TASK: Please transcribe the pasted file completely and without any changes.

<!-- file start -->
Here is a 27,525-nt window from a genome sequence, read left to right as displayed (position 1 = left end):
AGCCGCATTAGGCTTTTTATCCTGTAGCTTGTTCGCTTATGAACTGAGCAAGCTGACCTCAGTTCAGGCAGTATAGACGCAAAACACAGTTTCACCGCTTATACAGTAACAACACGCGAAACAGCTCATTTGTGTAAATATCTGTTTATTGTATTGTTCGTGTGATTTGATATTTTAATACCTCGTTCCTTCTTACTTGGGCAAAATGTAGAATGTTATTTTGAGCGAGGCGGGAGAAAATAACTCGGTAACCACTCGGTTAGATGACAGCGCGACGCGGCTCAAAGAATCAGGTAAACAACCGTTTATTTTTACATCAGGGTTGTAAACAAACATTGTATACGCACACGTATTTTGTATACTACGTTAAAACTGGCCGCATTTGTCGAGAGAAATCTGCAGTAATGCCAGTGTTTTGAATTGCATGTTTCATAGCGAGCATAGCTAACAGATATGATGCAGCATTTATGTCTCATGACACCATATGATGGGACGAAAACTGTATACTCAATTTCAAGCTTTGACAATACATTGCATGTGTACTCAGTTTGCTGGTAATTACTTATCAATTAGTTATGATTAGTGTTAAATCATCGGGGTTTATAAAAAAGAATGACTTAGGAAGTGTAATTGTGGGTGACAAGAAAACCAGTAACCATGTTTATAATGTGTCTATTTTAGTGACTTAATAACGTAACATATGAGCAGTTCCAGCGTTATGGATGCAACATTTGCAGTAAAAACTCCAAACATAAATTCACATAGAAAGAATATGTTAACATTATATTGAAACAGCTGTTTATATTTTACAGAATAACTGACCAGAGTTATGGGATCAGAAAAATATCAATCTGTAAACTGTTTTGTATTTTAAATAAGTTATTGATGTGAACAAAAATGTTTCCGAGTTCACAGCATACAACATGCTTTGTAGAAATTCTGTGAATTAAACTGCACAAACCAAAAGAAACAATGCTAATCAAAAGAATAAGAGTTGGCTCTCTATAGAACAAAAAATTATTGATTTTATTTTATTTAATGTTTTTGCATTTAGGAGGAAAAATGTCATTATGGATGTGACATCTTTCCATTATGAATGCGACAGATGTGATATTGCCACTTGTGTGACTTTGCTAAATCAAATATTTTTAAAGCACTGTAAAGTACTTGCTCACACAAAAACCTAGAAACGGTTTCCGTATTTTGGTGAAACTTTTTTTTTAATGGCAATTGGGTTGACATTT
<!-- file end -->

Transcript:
Here is a 27,525-nt window from a genome sequence, read left to right as displayed (position 1 = left end):
AGCCGCATTAGGCTTTTTATCCTGTAGCTTGTTCGCTTATGAACTGAGCAAGCTGACCTCAGTTCAGGCAGTATAGACGCAAAACACAGTTTCACCGCTTATACAGTAACAACACGCGAAACAGCTCATTTGTGTAAATATCTGTTTATTGTATTGTTCGTGTGATTTGATATTTTAATACCTCGTTCCTTCTTACTTGGGCAAAATGTAGAATGTTATTTTGAGCGAGGCGGGAGAAAATAACTCGGTAACCACTCGGTTAGATGACAGCGCGACGCGGCTCAAAGAATCAGGTAAACAACCGTTTATTTTTACATCAGGGTTGTAAACAAACATTGTATACGCACACGTATTTTGTATACTACGTTAAAACTGGCCGCATTTGTCGAGAGAAATCTGCAGTAATGCCAGTGTTTTGAATTGCATGTTTCATAGCGAGCATAGCTAACAGATATGATGCAGCATTTATGTCTCATGACACCATATGATGGGACGAAAACTGTATACTCAATTTCAAGCTTTGACAATACATTGCATGTGTACTCAGTTTGCTGGTAATTACTTATCAATTAGTTATGATTAGTGTTAAATCATCGGGGTTTATAAAAAAGAATGACTTAGGAAGTGTAATTGTGGGTGACAAGAAAACCAGTAACCATGTTTATAATGTGTCTATTTTAGTGACTTAATAACGTAACATATGAGCAGTTCCAGCGTTATGGATGCAACATTTGCAGTAAAAACTCCAAACATAAATTCACATAGAAAGAATATGTTAACATTATATTGAAACAGCTGTTTATATTTTACAGAATAACTGACCAGAGTTATGGGATCAGAAAAATATCAATCTGTAAACTGTTTTGTATTTTAAATAAGTTATTGATGTGAACAAAAATGTTTCCGAGTTCACAGCATACAACATGCTTTGTAGAAATTCTGTGAATTAAACTGCACAAACCAAAAGAAACAATGCTAATCAAAAGAATAAGAGTTGGCTCTCTATAGAACAAAAAATTATTGATTTTATTTTATTTAATGTTTTTGCATTTAGGAGGAAAAATGTCATTATGGATGTGACATCTTTCCATTATGAATGCGACAGATGTGATATTGCCACTTGTGTGACTTTGCTAAATCAAATATTTTTAAAGCACTGTAAAGTACTTGCTCACACAAAAACCTAGAAACGGTTTCCGTATTTTGGTGAAACTTTTTTTTTAATGGCAATTGGGTTGACATTT